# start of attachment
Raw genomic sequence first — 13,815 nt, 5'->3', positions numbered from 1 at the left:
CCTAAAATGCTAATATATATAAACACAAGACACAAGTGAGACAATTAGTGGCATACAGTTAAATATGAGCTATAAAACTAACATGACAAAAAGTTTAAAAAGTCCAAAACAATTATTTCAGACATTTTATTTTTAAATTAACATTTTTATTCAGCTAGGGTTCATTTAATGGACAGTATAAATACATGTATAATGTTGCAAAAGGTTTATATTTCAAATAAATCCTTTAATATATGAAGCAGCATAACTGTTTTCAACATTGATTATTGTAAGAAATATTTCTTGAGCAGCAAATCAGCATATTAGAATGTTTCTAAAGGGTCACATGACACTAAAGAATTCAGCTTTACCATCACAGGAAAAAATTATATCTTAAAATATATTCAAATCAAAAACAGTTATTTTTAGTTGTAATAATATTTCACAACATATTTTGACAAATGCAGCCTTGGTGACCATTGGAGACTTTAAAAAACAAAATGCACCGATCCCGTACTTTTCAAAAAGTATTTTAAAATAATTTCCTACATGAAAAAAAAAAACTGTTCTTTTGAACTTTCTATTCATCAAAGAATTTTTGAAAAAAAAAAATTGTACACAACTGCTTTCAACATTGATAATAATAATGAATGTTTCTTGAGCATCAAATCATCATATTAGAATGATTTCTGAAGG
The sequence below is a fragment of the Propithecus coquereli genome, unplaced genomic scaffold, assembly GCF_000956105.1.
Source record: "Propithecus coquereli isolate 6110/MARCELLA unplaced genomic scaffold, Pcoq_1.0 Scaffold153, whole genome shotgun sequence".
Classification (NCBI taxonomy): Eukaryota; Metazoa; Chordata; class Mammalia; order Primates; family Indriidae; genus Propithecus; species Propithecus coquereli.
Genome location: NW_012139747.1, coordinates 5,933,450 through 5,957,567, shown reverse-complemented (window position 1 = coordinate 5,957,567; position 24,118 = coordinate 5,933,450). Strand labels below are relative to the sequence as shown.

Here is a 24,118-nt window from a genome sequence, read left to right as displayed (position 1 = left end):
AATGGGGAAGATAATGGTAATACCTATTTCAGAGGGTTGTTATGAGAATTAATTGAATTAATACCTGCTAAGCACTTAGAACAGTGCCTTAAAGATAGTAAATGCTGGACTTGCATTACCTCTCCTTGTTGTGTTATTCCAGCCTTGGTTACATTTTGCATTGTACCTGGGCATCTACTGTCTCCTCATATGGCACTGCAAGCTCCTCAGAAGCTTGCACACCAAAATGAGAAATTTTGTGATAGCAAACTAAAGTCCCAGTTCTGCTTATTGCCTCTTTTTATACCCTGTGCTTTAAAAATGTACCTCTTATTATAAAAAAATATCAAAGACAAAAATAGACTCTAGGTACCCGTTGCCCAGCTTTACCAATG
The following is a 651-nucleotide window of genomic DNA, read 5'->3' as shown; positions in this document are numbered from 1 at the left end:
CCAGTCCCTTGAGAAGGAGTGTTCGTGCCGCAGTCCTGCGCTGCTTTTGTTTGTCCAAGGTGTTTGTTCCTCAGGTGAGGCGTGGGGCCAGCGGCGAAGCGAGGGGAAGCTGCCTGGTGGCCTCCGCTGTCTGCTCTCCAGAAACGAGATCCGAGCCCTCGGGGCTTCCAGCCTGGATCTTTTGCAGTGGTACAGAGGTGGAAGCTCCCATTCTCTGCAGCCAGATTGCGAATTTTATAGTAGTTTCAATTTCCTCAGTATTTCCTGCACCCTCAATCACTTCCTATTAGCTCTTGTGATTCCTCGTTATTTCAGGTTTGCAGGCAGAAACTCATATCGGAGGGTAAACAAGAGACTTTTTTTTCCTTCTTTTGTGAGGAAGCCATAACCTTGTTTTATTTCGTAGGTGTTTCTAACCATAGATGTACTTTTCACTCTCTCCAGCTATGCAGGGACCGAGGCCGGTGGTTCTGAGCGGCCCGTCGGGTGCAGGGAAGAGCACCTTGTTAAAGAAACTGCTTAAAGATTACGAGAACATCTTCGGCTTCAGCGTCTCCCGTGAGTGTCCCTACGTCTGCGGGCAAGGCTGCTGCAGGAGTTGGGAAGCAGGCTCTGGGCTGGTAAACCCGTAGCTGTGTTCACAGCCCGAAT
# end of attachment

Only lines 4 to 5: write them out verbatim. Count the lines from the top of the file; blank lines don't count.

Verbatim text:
Source record: "Propithecus coquereli isolate 6110/MARCELLA unplaced genomic scaffold, Pcoq_1.0 Scaffold153, whole genome shotgun sequence".
Classification (NCBI taxonomy): Eukaryota; Metazoa; Chordata; class Mammalia; order Primates; family Indriidae; genus Propithecus; species Propithecus coquereli.